Dubai: Despite knowing that early detection is key in cancer treatment, the average UAE resident does not go in for preventive screening owing to the cost factor, cultural sensitivities and a psychological denial about the disease, a recent Gulf News survey has revealed.
Nearly 88 per cent of the respondents replied in the negative when asked whether they go for screenings. They said they had not undergone any kind of preventive cancer screening for over a year.
A key factor in cancer management is early detection, cancer specialists and international health bodies say.
The American Cancer Society (ACS), for example, has a raft of guidelines for men and women for early screening protocols. Women are advised to go for screenings for cervical cancer from the age of 21, while those who have crossed the age of 40 need to go for regular check-ups for breast cancer. Other guidelines by the ACS recommend men above the age of 50 undergo screening for prostate cancer. According to the UAE cancer registry, the top five cancers that affect both genders are breast, colorectal, gastric, thyroid and lung. The key to managing cancers is early screening, which can make the difference between life and death in most cases. Lifestyle factors such as smoking and family history are also important markers to be kept in mind by individuals when it comes to paying attention to cancer screening, according to ACS.
Analysing the reasons for reluctance, Dr Mohanad Diab, consultant oncologist at NMC Speciality Hospital, Abu Dhabi, held all three reasons as the major causes of such tardiness in patients. He told G
ulf News: “The cost of preventive cancer screening is prohibitive as these are not covered by insurance. A mammogram costs a minimum of Dh500, while a Prostrate Specific Antigen (PSA) test for prostate cancer costs Dh300. People feel reluctant to spend such amounts from their own pockets.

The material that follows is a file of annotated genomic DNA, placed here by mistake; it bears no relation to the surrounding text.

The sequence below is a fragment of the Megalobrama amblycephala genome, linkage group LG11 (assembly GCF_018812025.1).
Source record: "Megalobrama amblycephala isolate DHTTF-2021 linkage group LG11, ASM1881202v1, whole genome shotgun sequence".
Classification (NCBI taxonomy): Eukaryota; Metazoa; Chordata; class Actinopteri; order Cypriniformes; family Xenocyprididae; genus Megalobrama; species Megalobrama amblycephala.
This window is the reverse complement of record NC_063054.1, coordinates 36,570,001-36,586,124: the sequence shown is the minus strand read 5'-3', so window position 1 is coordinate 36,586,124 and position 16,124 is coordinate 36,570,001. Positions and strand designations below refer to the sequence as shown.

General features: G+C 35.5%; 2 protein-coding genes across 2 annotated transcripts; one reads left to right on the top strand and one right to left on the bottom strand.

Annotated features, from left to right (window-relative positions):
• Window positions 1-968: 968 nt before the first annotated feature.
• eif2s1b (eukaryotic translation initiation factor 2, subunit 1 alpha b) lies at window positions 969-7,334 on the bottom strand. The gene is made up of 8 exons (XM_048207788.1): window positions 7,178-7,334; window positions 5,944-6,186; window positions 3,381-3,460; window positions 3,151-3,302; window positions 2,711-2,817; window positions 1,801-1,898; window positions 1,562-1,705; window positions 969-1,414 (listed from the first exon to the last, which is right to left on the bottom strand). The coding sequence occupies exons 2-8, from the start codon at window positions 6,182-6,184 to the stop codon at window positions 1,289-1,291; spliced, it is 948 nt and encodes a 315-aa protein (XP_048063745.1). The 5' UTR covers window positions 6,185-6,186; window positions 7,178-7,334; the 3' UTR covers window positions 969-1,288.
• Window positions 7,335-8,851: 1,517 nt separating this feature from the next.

The second important reason why people avoid going for a cancer screening is a mixture of fear and complacency.“It’s a tussle between ‘what if I have cancer?’ and a false sense of security brought on by ‘cancer happens to other people, not to me’”, he said.
Dr Diab added said the only way to counter complacency among residents was intense education: “I have noticed that when we launch an intense awareness campaign through text messaging, email, etc, of the ten women we contact, at least five come in for screening. When a patient tests positive for the BRAC gene that can cause breast, ovarian or cervical cancer, we immediately advise these patients to bring in all the women in the family for screening, sometimes offering them a discount on the screening. We also make it a point to tell them of the high risk the women in their family face with this gene and the need to regularly screen them even if they are found to be cancer-free for the moment.
“Health authorities need to become more aggressive about educating the public by launching campaigns through television, posters, public service channels and providing constant reminders on cancer awareness. It will definitely make people more proactive about opting for preventive screening,” Dr Diab said.